Before using the web site with students, explore the Teacher Resources section. Take a look at the YouTube video on that page. The web site is suited to any level of language learner. Students may write as little as one word to a more extensive dialogue. They may choose one character or multiple characters. Students can work on their own or in pairs. The comix are easily printed out for classroom sharing and for display.
Ask students to bring in an example of a favorite comic strip, whether in English or their home language. There are often well-known comics that they love from their home countries.
Conduct a discussion about the purpose and value of comic strips. (To begin, model a discussion by presenting a favorite comic strip of your own. This discussion will help students develop an understanding of what makes a good comic strip and the value of comic strips for language learning.) Ask students:
- Why do people read comic strips?
- What kinds of episodes are describe in comic strips?
- How are feelings conveyed in comic strips?
- How can reading and writing comic strips help with language learning?
Present the opportunity for students to become comic strip writers themselves! Explain that they will begin by exploring MakeBeliefsComix.com on their own.
Introduce the web site and briefly describe each of the tools: the writing window, the characters, the emotions, the panel choices, balloons, colors, and prompts. Let students "play" for about l5 minutes.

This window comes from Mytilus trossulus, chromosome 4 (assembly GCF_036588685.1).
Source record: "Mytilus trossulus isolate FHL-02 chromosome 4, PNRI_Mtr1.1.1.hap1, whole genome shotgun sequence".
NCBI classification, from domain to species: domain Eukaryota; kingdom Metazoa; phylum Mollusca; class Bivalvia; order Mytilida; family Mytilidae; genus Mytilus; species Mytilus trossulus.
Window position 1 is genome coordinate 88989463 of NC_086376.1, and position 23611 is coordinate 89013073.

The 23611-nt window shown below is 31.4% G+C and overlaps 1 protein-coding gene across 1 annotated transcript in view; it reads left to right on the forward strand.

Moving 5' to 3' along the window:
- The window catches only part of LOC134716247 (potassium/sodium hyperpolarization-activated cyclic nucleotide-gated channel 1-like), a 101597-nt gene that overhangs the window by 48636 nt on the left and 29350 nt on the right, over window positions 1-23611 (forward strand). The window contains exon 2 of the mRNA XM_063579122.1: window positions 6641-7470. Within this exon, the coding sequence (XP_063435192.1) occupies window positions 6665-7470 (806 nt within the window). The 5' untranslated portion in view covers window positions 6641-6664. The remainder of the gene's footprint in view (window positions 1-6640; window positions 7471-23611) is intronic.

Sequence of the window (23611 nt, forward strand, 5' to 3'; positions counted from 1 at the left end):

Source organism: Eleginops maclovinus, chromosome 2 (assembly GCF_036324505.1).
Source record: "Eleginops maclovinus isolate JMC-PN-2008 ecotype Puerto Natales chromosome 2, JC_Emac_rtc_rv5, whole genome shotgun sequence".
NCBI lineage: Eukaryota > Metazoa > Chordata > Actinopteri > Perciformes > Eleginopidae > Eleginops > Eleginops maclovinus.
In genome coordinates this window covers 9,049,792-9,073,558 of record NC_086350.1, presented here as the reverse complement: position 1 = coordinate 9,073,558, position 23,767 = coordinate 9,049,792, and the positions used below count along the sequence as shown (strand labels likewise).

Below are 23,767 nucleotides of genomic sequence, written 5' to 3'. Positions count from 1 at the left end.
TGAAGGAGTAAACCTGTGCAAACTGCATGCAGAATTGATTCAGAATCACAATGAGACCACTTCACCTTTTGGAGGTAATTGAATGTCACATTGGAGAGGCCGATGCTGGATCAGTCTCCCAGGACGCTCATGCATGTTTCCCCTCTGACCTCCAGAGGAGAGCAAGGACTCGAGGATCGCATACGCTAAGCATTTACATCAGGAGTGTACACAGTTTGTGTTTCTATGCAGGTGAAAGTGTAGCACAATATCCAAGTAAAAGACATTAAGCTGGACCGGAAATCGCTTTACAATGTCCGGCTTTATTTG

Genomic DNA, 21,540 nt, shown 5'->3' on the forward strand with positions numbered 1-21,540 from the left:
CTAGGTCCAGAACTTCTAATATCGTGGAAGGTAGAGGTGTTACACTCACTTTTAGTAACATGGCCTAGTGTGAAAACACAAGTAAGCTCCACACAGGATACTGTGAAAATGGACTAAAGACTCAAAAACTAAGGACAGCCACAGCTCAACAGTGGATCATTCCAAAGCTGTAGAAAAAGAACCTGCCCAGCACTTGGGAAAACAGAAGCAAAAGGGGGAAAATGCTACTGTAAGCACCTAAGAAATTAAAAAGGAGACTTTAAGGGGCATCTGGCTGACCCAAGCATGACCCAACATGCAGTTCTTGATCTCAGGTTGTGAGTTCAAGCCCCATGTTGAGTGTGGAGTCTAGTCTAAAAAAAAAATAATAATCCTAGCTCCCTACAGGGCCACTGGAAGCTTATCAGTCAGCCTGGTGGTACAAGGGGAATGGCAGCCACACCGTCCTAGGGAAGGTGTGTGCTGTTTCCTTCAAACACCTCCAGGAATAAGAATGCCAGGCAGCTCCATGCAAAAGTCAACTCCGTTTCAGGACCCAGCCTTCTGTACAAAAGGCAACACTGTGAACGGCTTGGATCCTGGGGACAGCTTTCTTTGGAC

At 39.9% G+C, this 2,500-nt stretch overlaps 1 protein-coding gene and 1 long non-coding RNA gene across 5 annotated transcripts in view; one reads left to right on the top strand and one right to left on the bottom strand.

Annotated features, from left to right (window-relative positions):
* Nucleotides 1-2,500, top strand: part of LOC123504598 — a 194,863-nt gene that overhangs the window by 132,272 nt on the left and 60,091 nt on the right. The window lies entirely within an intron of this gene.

Once students have become familiar with the features, ask them to write their first comic strip about comic strips! Their strips will address the questions that were discussed in Activity 1 (above). For example, two characters might be talking about comic strips – what they are, and how people react to them. A group of characters might be discussing how they feel when they read comic strips, or how they learn language by writing comic strips. The possibilities are limited only by the imaginations of the students.
Review the discussion about comic strips, asking students to state the main points that came out of the discussion. To focus their writing, have each student choose one of the discussion questions as a prompt for his or her comic strip.
Print out and share the first set of comic strips. At this point, comfort with the web site elements and the story content are more critical than mechanics.